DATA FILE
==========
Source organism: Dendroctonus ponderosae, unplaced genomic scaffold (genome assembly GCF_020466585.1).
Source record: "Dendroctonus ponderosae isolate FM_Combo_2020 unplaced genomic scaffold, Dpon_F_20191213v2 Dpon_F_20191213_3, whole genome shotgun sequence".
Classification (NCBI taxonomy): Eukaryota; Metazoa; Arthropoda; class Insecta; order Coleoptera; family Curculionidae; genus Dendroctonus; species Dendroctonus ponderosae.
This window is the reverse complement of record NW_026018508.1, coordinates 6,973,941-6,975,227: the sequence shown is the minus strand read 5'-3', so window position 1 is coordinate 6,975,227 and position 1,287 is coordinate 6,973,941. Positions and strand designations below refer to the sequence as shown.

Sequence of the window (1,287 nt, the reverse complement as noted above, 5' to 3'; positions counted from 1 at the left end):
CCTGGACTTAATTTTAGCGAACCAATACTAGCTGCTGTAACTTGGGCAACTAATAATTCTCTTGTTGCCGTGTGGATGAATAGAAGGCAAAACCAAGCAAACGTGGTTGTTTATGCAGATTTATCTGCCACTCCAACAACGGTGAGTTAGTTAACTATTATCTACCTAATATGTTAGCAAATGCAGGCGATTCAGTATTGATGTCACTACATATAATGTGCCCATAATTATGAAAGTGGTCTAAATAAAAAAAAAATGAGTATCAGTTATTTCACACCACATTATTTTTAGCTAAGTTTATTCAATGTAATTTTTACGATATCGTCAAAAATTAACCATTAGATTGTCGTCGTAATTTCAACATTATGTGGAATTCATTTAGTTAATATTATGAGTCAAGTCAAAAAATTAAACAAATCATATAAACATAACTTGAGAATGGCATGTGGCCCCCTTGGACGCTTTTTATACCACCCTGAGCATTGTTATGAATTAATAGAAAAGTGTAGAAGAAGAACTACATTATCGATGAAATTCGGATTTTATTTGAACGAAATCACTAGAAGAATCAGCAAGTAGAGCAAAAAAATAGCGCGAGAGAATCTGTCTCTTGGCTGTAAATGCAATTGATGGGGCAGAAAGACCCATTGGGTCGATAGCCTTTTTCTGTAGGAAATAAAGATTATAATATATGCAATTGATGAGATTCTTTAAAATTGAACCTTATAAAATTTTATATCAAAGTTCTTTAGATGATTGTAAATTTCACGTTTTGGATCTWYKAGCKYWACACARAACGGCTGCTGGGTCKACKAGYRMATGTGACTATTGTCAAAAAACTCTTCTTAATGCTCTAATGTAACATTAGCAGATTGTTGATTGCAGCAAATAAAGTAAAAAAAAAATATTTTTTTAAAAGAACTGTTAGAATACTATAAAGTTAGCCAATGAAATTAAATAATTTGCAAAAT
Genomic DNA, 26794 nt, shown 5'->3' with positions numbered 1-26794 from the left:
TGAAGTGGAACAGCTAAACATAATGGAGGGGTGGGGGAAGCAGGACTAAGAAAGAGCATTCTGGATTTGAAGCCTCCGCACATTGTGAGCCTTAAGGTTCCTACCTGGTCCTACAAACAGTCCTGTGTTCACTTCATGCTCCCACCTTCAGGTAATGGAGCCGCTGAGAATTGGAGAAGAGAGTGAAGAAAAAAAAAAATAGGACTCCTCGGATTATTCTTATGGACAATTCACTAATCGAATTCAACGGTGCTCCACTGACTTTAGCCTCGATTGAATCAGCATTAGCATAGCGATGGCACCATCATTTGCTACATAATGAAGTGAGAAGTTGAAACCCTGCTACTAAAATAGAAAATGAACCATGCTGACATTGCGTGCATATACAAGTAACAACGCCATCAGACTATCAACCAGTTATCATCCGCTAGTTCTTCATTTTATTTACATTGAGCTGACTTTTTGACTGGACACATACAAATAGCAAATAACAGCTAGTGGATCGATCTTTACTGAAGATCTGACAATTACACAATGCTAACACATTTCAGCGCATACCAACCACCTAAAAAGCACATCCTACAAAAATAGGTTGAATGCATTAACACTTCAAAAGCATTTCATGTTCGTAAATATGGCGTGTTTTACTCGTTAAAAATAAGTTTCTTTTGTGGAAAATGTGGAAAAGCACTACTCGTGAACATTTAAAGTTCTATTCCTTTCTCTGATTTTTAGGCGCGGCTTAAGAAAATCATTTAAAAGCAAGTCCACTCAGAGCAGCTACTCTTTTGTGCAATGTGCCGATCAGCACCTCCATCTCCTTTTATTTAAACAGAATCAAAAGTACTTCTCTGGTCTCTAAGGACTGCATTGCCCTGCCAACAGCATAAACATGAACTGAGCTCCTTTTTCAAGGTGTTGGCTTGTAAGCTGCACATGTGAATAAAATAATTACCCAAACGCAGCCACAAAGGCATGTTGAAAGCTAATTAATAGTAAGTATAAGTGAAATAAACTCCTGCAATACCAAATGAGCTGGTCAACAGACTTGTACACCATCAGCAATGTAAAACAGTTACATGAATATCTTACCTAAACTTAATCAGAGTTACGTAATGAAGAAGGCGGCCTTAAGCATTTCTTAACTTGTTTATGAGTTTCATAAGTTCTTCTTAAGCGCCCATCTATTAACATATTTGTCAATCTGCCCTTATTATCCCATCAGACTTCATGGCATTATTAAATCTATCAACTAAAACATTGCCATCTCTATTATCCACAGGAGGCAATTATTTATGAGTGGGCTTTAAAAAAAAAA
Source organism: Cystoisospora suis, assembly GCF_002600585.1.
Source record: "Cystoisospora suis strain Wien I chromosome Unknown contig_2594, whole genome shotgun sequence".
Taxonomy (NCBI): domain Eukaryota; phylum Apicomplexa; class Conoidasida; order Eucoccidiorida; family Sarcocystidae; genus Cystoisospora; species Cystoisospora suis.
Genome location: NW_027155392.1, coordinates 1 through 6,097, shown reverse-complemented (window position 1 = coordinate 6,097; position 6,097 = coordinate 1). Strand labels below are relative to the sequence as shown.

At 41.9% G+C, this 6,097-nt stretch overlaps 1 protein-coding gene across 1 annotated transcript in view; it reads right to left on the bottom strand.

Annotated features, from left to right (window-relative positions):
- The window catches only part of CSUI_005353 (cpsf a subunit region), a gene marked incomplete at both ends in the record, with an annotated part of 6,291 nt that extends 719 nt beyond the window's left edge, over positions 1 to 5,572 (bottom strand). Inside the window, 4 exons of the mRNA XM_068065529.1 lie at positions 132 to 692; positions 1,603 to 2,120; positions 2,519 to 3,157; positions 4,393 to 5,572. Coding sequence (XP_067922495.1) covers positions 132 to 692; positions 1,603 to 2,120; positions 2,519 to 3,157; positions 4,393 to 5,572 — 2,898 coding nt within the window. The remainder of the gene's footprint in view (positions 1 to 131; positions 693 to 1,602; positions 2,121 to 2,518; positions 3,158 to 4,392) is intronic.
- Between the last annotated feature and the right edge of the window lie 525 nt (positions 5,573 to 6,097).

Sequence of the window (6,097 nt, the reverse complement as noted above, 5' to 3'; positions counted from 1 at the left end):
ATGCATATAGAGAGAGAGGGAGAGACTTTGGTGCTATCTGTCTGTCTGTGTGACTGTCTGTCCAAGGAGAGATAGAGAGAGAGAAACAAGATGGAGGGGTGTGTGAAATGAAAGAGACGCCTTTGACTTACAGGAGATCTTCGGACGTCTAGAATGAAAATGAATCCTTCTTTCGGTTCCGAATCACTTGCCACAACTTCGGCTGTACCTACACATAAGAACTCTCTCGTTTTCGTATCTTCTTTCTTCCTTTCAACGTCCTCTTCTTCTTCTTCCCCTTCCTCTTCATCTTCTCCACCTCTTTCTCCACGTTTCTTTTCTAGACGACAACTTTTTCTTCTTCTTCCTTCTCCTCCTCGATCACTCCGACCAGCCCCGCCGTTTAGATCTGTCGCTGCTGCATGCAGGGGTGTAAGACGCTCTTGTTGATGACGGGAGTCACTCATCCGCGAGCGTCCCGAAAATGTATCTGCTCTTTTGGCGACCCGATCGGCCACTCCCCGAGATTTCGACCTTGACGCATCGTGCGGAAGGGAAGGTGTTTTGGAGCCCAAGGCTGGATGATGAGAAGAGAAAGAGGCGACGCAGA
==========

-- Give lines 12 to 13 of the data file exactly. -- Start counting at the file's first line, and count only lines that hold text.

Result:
Genome location: NW_027155392.1, coordinates 1 through 6,097, shown reverse-complemented (window position 1 = coordinate 6,097; position 6,097 = coordinate 1). Strand labels below are relative to the sequence as shown.

At 41.9% G+C, this 6,097-nt stretch overlaps 1 protein-coding gene across 1 annotated transcript in view; it reads right to left on the bottom strand.